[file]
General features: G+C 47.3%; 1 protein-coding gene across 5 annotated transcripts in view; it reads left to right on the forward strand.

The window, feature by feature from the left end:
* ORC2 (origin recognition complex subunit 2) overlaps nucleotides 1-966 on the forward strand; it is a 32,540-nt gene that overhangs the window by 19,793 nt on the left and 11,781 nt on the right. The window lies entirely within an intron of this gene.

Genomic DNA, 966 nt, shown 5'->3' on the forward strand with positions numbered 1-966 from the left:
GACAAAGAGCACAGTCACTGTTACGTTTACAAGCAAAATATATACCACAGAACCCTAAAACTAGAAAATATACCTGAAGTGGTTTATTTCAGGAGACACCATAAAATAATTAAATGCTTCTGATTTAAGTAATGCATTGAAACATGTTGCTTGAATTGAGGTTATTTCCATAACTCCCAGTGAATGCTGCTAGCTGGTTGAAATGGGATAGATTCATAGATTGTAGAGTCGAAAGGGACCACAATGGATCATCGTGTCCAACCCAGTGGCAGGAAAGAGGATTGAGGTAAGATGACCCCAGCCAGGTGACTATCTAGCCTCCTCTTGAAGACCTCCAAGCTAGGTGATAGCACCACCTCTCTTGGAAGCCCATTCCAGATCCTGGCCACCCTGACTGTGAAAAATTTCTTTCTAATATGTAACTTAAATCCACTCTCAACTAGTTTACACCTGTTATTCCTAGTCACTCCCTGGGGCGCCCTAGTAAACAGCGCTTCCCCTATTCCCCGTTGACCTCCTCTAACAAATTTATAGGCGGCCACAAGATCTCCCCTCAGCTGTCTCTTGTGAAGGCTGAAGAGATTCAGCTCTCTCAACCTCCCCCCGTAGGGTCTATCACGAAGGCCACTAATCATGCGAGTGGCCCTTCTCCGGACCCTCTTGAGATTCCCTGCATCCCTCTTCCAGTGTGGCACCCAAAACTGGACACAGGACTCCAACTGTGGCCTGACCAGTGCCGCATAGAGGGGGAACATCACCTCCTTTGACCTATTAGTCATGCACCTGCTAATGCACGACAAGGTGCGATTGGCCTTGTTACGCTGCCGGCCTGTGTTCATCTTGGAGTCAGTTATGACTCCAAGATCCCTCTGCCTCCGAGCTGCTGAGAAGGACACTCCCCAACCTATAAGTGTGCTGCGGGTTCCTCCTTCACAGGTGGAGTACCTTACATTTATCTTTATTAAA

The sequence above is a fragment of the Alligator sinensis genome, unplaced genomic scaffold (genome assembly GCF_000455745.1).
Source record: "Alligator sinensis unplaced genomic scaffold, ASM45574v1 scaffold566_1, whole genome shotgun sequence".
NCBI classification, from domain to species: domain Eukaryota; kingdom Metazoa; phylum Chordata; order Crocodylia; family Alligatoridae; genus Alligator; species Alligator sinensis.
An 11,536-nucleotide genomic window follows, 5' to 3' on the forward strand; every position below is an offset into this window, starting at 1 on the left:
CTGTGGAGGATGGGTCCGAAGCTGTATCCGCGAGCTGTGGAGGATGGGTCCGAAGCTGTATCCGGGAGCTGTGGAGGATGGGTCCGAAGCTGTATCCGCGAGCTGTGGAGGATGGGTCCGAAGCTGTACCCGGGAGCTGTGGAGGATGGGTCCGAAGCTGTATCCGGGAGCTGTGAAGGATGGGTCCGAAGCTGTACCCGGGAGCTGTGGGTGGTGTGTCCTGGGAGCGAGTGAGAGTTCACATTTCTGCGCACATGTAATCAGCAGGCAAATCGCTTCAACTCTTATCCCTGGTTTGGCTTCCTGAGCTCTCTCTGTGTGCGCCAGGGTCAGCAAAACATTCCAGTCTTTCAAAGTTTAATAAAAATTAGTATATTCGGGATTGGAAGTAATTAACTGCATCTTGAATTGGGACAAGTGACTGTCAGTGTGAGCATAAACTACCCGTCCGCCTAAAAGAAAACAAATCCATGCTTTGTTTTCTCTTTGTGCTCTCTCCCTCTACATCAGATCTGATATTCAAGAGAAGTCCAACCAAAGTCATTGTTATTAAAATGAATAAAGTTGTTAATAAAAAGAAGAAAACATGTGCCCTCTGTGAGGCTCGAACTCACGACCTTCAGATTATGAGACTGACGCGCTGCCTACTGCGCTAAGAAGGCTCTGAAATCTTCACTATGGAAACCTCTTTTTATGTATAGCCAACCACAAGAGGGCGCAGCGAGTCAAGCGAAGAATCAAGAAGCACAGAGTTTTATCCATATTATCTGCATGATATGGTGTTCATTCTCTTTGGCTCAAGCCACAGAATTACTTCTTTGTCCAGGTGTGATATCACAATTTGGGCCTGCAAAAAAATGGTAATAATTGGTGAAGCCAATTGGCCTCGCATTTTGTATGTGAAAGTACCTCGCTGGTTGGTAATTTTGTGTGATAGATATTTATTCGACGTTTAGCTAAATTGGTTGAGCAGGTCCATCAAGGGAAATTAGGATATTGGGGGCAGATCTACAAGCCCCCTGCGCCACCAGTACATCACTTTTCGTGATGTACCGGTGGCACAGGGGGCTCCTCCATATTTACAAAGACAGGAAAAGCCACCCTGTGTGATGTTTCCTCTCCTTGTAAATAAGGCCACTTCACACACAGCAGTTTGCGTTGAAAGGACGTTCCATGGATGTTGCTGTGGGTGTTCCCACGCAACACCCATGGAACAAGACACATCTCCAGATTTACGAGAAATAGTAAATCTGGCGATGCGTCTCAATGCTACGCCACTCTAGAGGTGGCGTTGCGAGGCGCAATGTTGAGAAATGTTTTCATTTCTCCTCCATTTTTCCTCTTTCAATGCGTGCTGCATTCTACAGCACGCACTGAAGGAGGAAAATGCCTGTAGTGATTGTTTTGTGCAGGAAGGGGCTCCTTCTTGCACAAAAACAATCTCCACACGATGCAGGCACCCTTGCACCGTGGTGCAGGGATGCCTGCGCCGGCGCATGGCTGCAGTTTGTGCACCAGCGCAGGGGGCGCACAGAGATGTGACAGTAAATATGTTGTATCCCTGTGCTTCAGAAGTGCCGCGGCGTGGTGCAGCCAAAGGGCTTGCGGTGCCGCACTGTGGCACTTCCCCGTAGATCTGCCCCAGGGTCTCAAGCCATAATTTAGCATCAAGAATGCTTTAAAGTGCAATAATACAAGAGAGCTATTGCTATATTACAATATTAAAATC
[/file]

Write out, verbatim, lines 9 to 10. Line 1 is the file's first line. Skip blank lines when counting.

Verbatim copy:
An 11,536-nucleotide genomic window follows, 5' to 3' on the forward strand; every position below is an offset into this window, starting at 1 on the left:
CTGTGGAGGATGGGTCCGAAGCTGTATCCGCGAGCTGTGGAGGATGGGTCCGAAGCTGTATCCGGGAGCTGTGGAGGATGGGTCCGAAGCTGTATCCGCGAGCTGTGGAGGATGGGTCCGAAGCTGTACCCGGGAGCTGTGGAGGATGGGTCCGAAGCTGTATCCGGGAGCTGTGAAGGATGGGTCCGAAGCTGTACCCGGGAGCTGTGGGTGGTGTGTCCTGGGAGCGAGTGAGAGTTCACATTTCTGCGCACATGTAATCAGCAGGCAAATCGCTTCAACTCTTATCCCTGGTTTGGCTTCCTGAGCTCTCTCTGTGTGCGCCAGGGTCAGCAAAACATTCCAGTCTTTCAAAGTTTAATAAAAATTAGTATATTCGGGATTGGAAGTAATTAACTGCATCTTGAATTGGGACAAGTGACTGTCAGTGTGAGCATAAACTACCCGTCCGCCTAAAAGAAAACAAATCCATGCTTTGTTTTCTCTTTGTGCTCTCTCCCTCTACATCAGATCTGATATTCAAGAGAAGTCCAACCAAAGTCATTGTTATTAAAATGAATAAAGTTGTTAATAAAAAGAAGAAAACATGTGCCCTCTGTGAGGCTCGAACTCACGACCTTCAGATTATGAGACTGACGCGCTGCCTACTGCGCTAAGAAGGCTCTGAAATCTTCACTATGGAAACCTCTTTTTATGTATAGCCAACCACAAGAGGGCGCAGCGAGTCAAGCGAAGAATCAAGAAGCACAGAGTTTTATCCATATTATCTGCATGATATGGTGTTCATTCTCTTTGGCTCAAGCCACAGAATTACTTCTTTGTCCAGGTGTGATATCACAATTTGGGCCTGCAAAAAAATGGTAATAATTGGTGAAGCCAATTGGCCTCGCATTTTGTATGTGAAAGTACCTCGCTGGTTGGTAATTTTGTGTGATAGATATTTATTCGACGTTTAGCTAAATTGGTTGAGCAGGTCCATCAAGGGAAATTAGGATATTGGGGGCAGATCTACAAGCCCCCTGCGCCACCAGTACATCACTTTTCGTGATGTACCGGTGGCACAGGGGGCTCCTCCATATTTACAAAGACAGGAAAAGCCACCCTGTGTGATGTTTCCTCTCCTTGTAAATAAGGCCACTTCACACACAGCAGTTTGCGTTGAAAGGACGTTCCATGGATGTTGCTGTGGGTGTTCCCACGCAACACCCATGGAACAAGACACATCTCCAGATTTACGAGAAATAGTAAATCTGGCGATGCGTCTCAATGCTACGCCACTCTAGAGGTGGCGTTGCGAGGCGCAATGTTGAGAAATGTTTTCATTTCTCCTCCATTTTTCCTCTTTCAATGCGTGCTGCATTCTACAGCACGCACTGAAGGAGGAAAATGCCTGTAGTGATTGTTTTGTGCAGGAAGGGGCTCCTTCTTGCACAAAAACAATCTCCACACGATGCAGGCACCCTTGCACCGTGGTGCAGGGATGCCTGCGCCGGCGCATGGCTGCAGTTTGTGCACCAGCGCAGGGGGCGCACAGAGATGTGACAGTAAATATGTTGTATCCCTGTGCTTCAGAAGTGCCGCGGCGTGGTGCAGCCAAAGGGCTTGCGGTGCCGCACTGTGGCACTTCCCCGTAGATCTGCCCCAGGGTCTCAAGCCATAATTTAGCATCAAGAATGCTTTAAAGTGCAATAATACAAGAGAGCTATTGCTATATTACAATATTAAAATC